Before I come up with some metaphysical description of Hamburg's warehouse city, here is what Wikipedia has to say:
The Speicherstadt (lit. city of warehouses, meaning warehouse district) in Hamburg, Germany is the largest timber-pile founded warehouse district in the world. It is located in the port of Hamburg—within the HafenCity quarter—and was built from 1883 to 1927.
The district was built as a free zone to transfer goods without paying customs. As of 2009 the district and the surrounding area is under redevelopment.
HistorySince 1815, the independent and sovereign city of Hamburg was a member of the German Confederation—the association of Central European states created by the Congress of Vienna—but not member of the German Customs Union. With the establishment of the German Empire in 1871, Hamburg could not be a customs free zone and part of the German Empire. Due to treaties of 1888 Hamburg was part of the German customs zone and a free port was established.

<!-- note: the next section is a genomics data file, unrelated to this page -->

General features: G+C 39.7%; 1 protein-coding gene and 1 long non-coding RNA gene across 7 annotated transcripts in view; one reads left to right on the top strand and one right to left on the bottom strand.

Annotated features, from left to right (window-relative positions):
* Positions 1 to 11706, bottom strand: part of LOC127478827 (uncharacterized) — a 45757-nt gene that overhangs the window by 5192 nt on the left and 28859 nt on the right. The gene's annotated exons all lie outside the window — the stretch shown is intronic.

In 1883 the demolition of the Kehrwieder area began and more than 20,000 people needed to be relocated. From 1885 to 1888 the first part was built and managed by the Freihafen-Lagerhaus-Gesellschaft (the predecessor of the Hamburger Hafen und Logistik AG) During the Second World War the Speicherstadt was half-destroyed and partly reconstructed. Since 1991 it is listed a heritage site in Hamburg,  and since 2008, part of the HafenCity quarter.  In an attempt to revitalize the inner city area, the Hamburg government initiated the development of the HafenCity area, for example with the construction of the Elbe Philharmonic Hall. 
There are some of my impressions from walking the Speicherstadt. It was very impressive and I loved the atmosphere.